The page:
Brand 2.0

Just days after Microsoft launched a new marketing campaign, the company found itself coming up a bit short on its promise.

Just days after Microsoft launched a new marketing campaign, the company found itself coming up a bit short on its promise.

The new campaign, entitled "People Ready," is about how Microsoft's products and services empower people to succeed. It marked a change for the company, whose past marketing efforts have been more about the products, and not so much about the end user or the business value.

And while Microsoft may have seen this as a b2b campaign, it was also a branding campaign, even if that wasn't Microsoft's initial intent. David Hamilton, director of Marketing@Microsoft, the company's marketing division, says Microsoft wants to make sure it's not seen as just another company that exists solely to sell more products. This campaign speaks more to the company's heritage, he says, by talking about people, and how Microsoft's products enable them their companies to succeed.

Microsoft's marketing initiative is just the latest example of a company shedding the technology-centric/speeds-and-feeds focus of yesteryear, and working to build more a customer-friendly brand. This is not new for Microsoft; the company has been moving this way for a few years now. But this seems to be the most concerted effort to date.

But whether it's cruel irony or just bad luck, two of Microsoft's ubiquitous products, Windows and Office, are facing delays that undermine the very promise of the new campaign.

The products, originally scheduled to be available by late 2006, now won't hit the shelves until January 2007, missing the back-to-school and holiday shopping frenzies [however, corporate customers who buy bulk licenses will have access to the new version of Windows -- also known as Vista -- in late 2006].

So those setbacks beg the question – how can Microsoft make the "People Ready" to succeed, if they don't have the tools to do so? The delay is relatively minor, save for the obvious impact of missing those aforementioned buying periods. But the bigger issue is what this does to Microsoft's image.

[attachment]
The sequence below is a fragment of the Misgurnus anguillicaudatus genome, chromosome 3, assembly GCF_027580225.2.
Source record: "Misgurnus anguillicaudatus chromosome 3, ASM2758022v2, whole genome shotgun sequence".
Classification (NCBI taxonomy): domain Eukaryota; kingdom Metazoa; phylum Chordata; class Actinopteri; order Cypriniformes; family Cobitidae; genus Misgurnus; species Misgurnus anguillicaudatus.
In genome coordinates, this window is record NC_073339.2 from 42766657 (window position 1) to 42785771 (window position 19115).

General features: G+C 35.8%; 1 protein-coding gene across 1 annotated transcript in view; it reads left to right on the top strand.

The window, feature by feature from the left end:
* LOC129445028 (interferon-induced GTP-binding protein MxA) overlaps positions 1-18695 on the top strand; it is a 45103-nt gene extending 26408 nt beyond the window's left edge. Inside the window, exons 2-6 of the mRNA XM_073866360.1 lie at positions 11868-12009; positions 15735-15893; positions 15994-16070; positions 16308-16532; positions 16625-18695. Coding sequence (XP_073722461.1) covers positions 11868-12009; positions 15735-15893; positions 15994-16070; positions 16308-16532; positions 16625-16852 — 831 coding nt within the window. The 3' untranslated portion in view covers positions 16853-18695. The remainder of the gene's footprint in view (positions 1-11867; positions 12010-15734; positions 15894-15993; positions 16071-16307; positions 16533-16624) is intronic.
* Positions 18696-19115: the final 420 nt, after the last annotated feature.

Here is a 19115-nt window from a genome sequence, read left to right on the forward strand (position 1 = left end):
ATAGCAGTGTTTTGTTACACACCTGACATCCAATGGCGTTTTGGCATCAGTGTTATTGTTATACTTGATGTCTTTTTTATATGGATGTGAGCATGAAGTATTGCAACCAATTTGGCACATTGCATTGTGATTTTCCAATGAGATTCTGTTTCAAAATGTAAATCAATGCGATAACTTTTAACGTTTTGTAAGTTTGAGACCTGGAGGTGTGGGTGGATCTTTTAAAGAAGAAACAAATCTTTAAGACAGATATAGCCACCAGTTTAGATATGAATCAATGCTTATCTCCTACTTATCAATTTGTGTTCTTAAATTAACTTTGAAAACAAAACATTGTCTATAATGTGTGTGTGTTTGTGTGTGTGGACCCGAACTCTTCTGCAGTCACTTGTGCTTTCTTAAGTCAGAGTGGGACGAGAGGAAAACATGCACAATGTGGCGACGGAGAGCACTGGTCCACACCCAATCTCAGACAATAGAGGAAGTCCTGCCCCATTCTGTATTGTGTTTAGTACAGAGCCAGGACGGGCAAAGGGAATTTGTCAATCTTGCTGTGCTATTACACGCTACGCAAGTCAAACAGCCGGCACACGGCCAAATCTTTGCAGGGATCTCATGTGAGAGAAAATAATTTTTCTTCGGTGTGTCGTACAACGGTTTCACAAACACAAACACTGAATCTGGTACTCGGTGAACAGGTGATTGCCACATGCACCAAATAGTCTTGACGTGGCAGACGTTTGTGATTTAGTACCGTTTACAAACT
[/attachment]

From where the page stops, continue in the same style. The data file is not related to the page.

It's been open season in the media ever since Microsoft announced the delays, with plenty of Microsoft bashing and armchair quarterbacking to go around. Just look at when Sony announced that the new PlayStation3 would be available in November – much of the news coverage harped on the fact that the new gaming console, anticipated in the spring, wouldn't be available until the fall.

As competition grows fiercer, missteps such as products delays can have an impact on a company's brand. Microsoft has been knocked for not being the innovative company it once was and should still be. The new campaign is an effort to take on IBM, but most Microsoft detractors like to refer to Google and Apple Computer instead, as the companies that have made true innovations, thereby causing Microsoft to acknowledge the competition more than it has in the past.

This campaign speaks to the evidence that customers, whether a consumer at Best Buy or an IT manager, don't want to be sold just another product. They want to buy an experience, a solution, or an opportunity; not just a piece of hardware or software in a box.

That's what Microsoft's latest marketing/branding campaign hopes to offer – an opportunity for people to succeed, but also an opportunity to see the company as innovative again.

Time will tell if people are buying what people Microsoft is selling.

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